Cardiac tissue engineering has made notable progress in recent years with the advent of an experimental model based on neonatal cardiomyocytes entrapped in collage gels and purified basement membrane extract, known as "engineered heart tissues" (EHTs). EHTs are a formidable display of tissue-level contractile function and cellular-level differentiation, although they suffer greatly from mass transport limitations due to the high density of metabolically active cells and the diffusion-limited nature of the hydrogel. In this report, a mathematical model was developed to predict oxygen levels inside a one-dimensional, diffusion-limited model of EHT. These predictions were then compared to values measured in corresponding experiments with a hypoxia-sensitive stain (pimonidazole). EHTs were cast between two plastic discs, which allowed for mass transfer with the culture medium to occur in only the radial direction. EHTs were cultured for up to 36 h in the presence of pimonidazole, after which time they were snap-frozen, histologically sectioned, and stained for bound pimonidazole. Quantitative image analysis was performed to measure the distance from the culture medium at which hypoxia first occurs under various conditions. As tested by variation of simple design parameters, the trends in oxygen profiles predicted by the model are in reasonable agreement with those obtained experimentally, although a number of ambiguities related to the specific model parameters led to a general overprediction of oxygen concentrations. Based on the sensitivity analysis in the present study, it is concluded that diffusion-reaction models may offer relatively precise predictions of oxygen concentrations in diffusion-limited tissue constructs.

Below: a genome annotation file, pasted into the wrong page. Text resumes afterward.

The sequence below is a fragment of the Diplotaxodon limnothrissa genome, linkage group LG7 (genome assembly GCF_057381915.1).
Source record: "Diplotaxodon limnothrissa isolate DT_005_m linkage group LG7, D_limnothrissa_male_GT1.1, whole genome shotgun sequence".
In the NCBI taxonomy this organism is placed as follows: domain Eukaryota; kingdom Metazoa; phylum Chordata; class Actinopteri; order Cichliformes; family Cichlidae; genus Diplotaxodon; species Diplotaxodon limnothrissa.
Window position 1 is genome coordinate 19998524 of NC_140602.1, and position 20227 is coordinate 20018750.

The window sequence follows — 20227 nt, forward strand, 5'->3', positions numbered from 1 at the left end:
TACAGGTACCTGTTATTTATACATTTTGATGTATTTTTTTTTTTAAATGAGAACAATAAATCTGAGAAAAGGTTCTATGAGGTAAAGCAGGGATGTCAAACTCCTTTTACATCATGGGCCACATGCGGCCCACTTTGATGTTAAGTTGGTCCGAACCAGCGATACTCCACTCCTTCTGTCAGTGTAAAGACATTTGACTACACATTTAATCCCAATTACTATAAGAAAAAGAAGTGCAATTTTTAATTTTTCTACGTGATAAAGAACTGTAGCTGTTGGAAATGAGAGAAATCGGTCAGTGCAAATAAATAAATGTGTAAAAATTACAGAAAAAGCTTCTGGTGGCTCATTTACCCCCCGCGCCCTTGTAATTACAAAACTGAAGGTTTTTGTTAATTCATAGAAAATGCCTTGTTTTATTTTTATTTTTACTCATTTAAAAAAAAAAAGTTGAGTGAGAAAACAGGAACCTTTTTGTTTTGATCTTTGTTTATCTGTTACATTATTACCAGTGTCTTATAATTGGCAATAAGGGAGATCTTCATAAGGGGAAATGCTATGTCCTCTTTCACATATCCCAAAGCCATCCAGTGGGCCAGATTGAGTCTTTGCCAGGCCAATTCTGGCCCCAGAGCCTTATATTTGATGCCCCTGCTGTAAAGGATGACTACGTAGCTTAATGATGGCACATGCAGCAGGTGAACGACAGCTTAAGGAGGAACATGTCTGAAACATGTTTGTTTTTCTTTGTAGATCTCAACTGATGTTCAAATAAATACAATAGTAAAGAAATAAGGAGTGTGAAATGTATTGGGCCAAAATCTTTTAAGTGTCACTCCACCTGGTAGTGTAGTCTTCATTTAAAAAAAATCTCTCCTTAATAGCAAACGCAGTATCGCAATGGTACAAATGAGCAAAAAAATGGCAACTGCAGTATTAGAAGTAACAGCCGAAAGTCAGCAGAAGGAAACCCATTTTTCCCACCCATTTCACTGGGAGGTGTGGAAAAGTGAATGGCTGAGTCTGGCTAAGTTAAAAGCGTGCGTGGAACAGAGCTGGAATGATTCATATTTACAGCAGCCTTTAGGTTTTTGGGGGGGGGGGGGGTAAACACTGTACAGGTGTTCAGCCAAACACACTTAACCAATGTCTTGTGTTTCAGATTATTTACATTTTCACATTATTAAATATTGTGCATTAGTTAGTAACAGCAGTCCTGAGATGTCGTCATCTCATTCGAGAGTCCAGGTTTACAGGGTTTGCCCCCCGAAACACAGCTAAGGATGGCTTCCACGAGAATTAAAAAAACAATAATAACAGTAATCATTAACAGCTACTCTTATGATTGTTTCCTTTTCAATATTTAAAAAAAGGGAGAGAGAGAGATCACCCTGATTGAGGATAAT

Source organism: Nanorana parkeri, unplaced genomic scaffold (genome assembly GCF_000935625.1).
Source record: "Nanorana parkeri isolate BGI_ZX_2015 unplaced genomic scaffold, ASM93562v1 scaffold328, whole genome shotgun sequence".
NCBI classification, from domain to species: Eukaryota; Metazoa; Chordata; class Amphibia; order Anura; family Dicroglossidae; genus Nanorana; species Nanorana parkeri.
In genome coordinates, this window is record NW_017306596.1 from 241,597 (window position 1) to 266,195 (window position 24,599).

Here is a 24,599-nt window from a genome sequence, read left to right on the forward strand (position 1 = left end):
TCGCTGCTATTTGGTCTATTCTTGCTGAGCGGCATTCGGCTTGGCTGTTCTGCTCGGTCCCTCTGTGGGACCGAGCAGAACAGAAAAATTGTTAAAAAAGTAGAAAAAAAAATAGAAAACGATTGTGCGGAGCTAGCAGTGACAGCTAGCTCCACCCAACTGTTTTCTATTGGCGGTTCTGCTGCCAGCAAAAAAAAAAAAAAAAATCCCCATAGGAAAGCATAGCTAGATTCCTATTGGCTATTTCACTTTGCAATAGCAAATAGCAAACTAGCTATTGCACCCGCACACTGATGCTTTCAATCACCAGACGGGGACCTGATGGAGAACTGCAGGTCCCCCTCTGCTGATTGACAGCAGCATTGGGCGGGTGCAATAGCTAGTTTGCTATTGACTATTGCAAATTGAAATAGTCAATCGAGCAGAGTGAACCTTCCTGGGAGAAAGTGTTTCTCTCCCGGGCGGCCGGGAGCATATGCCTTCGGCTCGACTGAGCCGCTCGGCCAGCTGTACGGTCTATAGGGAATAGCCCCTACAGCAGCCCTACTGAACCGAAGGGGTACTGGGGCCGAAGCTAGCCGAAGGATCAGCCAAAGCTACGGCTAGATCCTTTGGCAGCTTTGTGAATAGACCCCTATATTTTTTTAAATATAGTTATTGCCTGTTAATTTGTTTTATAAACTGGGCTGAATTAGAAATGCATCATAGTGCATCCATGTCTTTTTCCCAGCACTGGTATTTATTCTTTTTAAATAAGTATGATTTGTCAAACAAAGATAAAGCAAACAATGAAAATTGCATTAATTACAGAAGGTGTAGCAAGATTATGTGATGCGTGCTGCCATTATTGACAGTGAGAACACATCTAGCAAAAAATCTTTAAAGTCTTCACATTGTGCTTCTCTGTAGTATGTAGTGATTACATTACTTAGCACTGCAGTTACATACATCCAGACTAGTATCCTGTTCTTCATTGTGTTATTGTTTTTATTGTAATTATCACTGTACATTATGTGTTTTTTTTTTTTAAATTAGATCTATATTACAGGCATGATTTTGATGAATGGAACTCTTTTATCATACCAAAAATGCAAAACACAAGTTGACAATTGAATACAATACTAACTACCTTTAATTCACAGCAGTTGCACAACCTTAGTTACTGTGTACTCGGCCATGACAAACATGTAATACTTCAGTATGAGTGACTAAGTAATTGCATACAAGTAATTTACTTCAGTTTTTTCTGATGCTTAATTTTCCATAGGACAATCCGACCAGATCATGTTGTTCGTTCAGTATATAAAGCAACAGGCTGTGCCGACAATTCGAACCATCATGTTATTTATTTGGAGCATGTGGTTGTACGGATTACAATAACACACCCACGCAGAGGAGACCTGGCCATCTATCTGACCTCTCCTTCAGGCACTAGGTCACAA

(c) 2006 Wiley Periodicals, Inc.